• Justin B.

    As a field marketer who has joined the content world, this is EXTREMELY valuable! Your observations are spot on to what I’m experiencing now that eye contact is gone. I now have a better understanding for the reason. Thank you!

    I’m really enjoying your posts, back catalog and podcast appearances. Time to reciprocate and purchase your ebooks.

    • Joanna Wiebe

      haha! As Mr. Norris would say, “I’m glad you found that helpful.” 🙂

  • Krithika Rangarajan

    Jeez – are humans really that selfish? *eesh*

    Amazing article, Joanna. Of course, those samples at Costco work because humans love food (and especially if it is free). Eating amounts to instant gratification for us, whereas technological systems just sound boring and a lot of work! LOL

    No. 5 is my favorite!

    Thank you #HUGS
    kItto

    • Joanna Wiebe

      Indeed a ton of factors are at play when we’re talking about human decision-making. It’s curious to me that you don’t buy makeup after getting the free session. I can just see the makeup artist shaking her head as you walk away…

  • Hey Joanna

    Cialdini has an amazing video online where he gives a lecture at a University breakfast?
    Its about an hour long but the whole thing is fantastic

    One of the key takeaways, and he claims it as a disservice to society, is when people don’t take acknowledgment for their giving or value, we break down functions that help us build our society.

    People expect to give to receive and vice versa. When we then wave away that value of the act, its literally what we are doing.

    I think we are all guilty online of the points that Amy commented on, when we either dont follow up, or send a generic email to a potential client.

    The fact that we automate so many core interactions, is possibly why customers are so distant from their feelings towards us.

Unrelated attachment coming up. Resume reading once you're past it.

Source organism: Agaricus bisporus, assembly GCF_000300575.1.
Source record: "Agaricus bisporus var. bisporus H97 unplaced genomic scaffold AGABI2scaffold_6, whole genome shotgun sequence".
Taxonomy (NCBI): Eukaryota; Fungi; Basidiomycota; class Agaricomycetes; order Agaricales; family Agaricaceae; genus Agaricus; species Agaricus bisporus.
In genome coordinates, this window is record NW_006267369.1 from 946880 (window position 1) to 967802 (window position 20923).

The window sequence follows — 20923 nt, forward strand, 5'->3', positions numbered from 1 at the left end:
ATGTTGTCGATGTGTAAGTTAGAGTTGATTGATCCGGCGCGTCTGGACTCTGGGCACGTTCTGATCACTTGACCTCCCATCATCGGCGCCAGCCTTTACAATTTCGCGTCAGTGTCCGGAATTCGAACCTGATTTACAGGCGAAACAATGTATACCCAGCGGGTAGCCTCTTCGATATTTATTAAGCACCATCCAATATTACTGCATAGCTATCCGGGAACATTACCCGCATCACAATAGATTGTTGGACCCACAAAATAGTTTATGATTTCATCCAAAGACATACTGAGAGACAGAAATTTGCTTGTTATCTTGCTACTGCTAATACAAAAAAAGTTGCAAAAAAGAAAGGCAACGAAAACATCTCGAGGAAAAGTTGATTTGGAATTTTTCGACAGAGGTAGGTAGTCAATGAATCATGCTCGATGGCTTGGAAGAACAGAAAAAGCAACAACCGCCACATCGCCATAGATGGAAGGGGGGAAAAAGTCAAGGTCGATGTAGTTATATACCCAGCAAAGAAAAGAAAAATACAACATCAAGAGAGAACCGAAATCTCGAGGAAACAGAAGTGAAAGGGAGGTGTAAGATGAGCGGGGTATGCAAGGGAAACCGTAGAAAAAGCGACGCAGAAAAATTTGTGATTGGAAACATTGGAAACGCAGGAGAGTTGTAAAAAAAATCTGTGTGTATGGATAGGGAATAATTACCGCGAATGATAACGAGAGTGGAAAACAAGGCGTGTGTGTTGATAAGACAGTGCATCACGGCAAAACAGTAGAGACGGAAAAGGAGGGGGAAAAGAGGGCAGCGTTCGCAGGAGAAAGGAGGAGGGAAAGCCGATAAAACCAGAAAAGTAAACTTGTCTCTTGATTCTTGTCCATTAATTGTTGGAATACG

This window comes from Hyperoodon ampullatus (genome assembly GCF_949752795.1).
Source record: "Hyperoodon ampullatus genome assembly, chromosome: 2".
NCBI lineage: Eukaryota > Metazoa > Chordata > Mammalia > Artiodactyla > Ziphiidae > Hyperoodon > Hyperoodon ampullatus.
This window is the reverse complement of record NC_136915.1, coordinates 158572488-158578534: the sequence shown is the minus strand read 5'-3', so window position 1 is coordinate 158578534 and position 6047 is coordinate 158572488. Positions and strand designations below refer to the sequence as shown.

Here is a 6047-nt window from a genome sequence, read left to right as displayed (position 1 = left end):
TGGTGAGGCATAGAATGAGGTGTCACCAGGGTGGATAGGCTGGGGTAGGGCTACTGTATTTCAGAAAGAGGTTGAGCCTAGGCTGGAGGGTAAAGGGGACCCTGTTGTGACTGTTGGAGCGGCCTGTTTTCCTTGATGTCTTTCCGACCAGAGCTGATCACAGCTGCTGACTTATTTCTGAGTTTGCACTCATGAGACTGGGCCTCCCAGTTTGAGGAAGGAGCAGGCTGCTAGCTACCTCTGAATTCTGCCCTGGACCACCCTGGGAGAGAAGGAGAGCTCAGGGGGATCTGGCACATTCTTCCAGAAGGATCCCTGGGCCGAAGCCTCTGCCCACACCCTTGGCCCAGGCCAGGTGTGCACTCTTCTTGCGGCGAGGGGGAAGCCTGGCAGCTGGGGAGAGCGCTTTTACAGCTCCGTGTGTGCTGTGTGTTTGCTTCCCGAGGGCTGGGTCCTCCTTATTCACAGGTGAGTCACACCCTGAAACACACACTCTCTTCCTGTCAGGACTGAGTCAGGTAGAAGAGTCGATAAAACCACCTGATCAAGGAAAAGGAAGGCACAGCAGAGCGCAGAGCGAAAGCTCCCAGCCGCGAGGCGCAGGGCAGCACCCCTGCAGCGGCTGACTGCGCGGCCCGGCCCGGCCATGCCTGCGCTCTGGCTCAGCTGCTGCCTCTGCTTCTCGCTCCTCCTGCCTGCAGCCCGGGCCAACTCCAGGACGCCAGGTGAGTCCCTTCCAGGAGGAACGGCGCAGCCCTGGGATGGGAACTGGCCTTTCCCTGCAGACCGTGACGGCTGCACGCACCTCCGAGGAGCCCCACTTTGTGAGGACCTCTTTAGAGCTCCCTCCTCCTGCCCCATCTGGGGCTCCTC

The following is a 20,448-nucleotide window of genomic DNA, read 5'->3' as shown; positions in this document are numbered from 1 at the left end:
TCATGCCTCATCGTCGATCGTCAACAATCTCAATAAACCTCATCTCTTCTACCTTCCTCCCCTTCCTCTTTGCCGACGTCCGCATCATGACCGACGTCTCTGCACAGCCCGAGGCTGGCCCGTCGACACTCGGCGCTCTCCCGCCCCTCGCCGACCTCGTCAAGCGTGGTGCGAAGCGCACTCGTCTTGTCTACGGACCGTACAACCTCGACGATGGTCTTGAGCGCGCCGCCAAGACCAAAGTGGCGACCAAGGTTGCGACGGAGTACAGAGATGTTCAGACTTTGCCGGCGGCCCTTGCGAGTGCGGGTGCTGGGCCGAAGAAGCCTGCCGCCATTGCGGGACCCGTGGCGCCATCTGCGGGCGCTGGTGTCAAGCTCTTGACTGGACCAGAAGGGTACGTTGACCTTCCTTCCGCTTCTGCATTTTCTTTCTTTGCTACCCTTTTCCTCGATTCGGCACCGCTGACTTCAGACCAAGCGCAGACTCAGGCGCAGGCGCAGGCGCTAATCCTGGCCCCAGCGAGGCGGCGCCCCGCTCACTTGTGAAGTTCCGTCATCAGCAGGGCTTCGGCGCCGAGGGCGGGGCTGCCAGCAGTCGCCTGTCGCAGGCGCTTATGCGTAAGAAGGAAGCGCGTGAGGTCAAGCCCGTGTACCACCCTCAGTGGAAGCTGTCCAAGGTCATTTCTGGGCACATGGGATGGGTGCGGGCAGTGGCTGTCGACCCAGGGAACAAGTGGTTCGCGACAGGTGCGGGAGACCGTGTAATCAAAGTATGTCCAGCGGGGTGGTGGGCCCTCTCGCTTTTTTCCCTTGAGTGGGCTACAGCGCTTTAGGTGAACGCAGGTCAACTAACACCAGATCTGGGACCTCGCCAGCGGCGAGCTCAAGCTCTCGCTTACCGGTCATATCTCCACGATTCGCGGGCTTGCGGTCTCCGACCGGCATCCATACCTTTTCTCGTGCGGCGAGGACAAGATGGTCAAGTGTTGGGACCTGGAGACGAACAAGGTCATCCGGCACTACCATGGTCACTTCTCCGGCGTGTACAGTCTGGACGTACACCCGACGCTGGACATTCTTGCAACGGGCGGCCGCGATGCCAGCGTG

If it feels like they are dealing with an emotionless uncaring machine, perhaps they will treat it as such?

    I know for a fact that we should definitely be reaching out and connecting to our potential leads on a more personal scale!

    Thanks again for a great post Joanna about one of my favourite books!

    Daniel Daines-Hutt

    • Joanna Wiebe

      Yeah, I mean, the studies show that they *will* simply take and slip away if you don’t make the interaction personal.

      When we’ve been promised automation and lean teams, it’s hard to write personal messages and connect in personal ways – but if we can start running tests in our organizations to measure the impact of simulating a face-to-face interaction with leads/prospects, perhaps it’ll get easier to make a business case for, well, more humans at work.

  • Peter Michaels

    Some great practical tips in here – proof there’s more than one way to skin a cat (or get a cat-skinning trial user to upgrade to the whole cat-skinning monthly subscription… yeah ok, terrible analogy)

    I remember reading Cialdini and feeling reciprocity was one of the lesser of the principles. Personally speaking, I mean…

    Yep, there’s some cool ways to use it in biz, but it’s always felt to me like it needs a certain leap of faith to make it an essential factor in a transaction. Compared to the classic, hard-boiled “What’s in it for me?” feeling all customers need addressing, for instance.

    To make the step up from a free trial to paying for the same (or more of the same) service, biz’s need to focus on the benefits more and less on hoping their customers are as decent in person as they’d like ’em to be : )

    • Joanna Wiebe

      Reciprocity was always iffy for me, too, as was/is commitment and consistency. Anonymity makes it possible for us to act in ways that are inconsistent with what we’ve said we’ll do. Anonymity is our enemy. Eye contact is our friend.

      Surely that’s why social proof and authority continue to be the easiest principle for most of us to nod along with – because at the core of all 6 of Cialdini’s principles is the need to be part of a herd and to act the way the herd wants you to.

  • Brilliant. Much needed context on an old principle that is often quoted but rarely examined. Thank you!

    • Joanna Wiebe

      I just can’t believe how many studies have been done on reciprocity! If you don’t have a DeepDyve.com account, get one and search “reciprocity” under marketing journals. It will blow your mind.

  • Randle Dube

    I just realized how often these have worked on me as a consumer, especially the “I’m so glad I helped you” move! Thanks for a great post. Particularly interested in trying out giving something away before asking for something.

    • Joanna Wiebe

      Very cool, Randle! I’m guilty of saying “no worries” when someone thanks me, so I’m going to have to try harder to say “glad I helped”.

  • KammyT

    Great to meet another Cialdini fan! Appreciate you taking this farther than the basic thought, though, and addressing a conundrum that’s rampant in B2B lead gen.

    • Joanna Wiebe